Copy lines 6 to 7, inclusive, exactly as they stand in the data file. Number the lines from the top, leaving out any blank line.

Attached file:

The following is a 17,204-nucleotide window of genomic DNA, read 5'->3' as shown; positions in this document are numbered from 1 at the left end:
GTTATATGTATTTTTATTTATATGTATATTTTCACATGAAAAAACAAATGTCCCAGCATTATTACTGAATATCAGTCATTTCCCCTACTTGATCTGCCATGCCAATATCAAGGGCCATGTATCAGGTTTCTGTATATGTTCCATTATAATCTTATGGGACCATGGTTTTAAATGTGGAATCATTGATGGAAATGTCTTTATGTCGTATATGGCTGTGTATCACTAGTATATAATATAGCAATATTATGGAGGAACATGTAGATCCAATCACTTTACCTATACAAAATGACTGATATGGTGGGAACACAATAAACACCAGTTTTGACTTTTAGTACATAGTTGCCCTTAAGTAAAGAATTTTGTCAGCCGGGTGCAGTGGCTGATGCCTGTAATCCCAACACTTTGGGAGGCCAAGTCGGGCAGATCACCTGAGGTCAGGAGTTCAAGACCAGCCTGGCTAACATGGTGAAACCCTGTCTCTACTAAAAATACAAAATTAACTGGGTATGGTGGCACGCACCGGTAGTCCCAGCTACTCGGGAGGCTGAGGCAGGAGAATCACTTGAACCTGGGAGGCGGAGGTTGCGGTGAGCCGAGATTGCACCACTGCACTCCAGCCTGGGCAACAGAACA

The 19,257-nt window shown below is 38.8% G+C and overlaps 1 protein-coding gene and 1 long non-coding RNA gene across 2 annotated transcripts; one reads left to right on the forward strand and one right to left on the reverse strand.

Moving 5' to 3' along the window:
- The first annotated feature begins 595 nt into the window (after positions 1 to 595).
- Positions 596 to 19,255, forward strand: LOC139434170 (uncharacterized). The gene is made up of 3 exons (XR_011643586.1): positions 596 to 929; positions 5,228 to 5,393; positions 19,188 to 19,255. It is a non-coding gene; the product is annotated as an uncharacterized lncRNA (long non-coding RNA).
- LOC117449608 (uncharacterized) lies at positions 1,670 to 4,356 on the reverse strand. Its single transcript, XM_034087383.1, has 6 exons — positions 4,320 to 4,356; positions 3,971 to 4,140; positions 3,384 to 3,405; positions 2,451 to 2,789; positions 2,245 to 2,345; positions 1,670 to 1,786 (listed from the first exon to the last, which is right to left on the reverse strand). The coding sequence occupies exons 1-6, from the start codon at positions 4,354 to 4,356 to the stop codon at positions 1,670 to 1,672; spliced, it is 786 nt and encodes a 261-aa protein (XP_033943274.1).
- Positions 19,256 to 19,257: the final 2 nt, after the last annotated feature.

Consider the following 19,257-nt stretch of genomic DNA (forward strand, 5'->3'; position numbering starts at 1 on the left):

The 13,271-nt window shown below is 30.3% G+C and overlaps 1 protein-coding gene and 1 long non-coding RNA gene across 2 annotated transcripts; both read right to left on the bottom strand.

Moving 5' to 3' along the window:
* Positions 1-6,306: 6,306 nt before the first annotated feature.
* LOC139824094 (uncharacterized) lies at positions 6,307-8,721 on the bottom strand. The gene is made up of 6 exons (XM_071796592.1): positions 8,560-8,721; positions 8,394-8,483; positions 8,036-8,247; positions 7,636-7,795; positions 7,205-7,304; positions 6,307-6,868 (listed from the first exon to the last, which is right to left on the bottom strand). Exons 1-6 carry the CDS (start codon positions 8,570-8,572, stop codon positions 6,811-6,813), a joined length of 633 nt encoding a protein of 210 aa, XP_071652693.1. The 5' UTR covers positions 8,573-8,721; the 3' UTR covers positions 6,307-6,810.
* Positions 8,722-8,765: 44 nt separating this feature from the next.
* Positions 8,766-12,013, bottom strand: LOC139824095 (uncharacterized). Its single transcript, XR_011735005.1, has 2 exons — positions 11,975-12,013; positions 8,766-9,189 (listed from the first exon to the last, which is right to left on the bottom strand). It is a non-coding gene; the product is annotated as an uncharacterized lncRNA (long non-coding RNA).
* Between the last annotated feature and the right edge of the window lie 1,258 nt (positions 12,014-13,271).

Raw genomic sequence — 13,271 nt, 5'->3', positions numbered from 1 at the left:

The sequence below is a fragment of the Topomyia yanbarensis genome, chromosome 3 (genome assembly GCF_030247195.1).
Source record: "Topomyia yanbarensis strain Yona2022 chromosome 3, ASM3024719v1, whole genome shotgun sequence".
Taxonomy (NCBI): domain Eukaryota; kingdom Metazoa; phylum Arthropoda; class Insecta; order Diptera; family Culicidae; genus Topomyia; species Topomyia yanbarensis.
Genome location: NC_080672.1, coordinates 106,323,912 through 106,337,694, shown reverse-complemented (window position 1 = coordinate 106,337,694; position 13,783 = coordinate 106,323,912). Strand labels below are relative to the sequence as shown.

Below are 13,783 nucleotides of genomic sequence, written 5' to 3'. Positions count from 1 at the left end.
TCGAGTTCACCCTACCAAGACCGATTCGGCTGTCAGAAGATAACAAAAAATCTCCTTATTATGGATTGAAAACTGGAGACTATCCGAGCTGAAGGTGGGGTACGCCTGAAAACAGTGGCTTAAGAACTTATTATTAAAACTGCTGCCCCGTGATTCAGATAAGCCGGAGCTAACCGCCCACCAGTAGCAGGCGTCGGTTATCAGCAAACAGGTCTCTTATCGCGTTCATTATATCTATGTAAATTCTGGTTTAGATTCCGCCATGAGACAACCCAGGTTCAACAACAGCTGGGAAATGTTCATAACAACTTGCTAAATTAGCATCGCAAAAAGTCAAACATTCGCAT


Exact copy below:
- Positions 596 to 19,255, forward strand: LOC139434170 (uncharacterized). The gene is made up of 3 exons (XR_011643586.1): positions 596 to 929; positions 5,228 to 5,393; positions 19,188 to 19,255. It is a non-coding gene; the product is annotated as an uncharacterized lncRNA (long non-coding RNA).
- LOC117449608 (uncharacterized) lies at positions 1,670 to 4,356 on the reverse strand. Its single transcript, XM_034087383.1, has 6 exons — positions 4,320 to 4,356; positions 3,971 to 4,140; positions 3,384 to 3,405; positions 2,451 to 2,789; positions 2,245 to 2,345; positions 1,670 to 1,786 (listed from the first exon to the last, which is right to left on the reverse strand). The coding sequence occupies exons 1-6, from the start codon at positions 4,354 to 4,356 to the stop codon at positions 1,670 to 1,672; spliced, it is 786 nt and encodes a 261-aa protein (XP_033943274.1).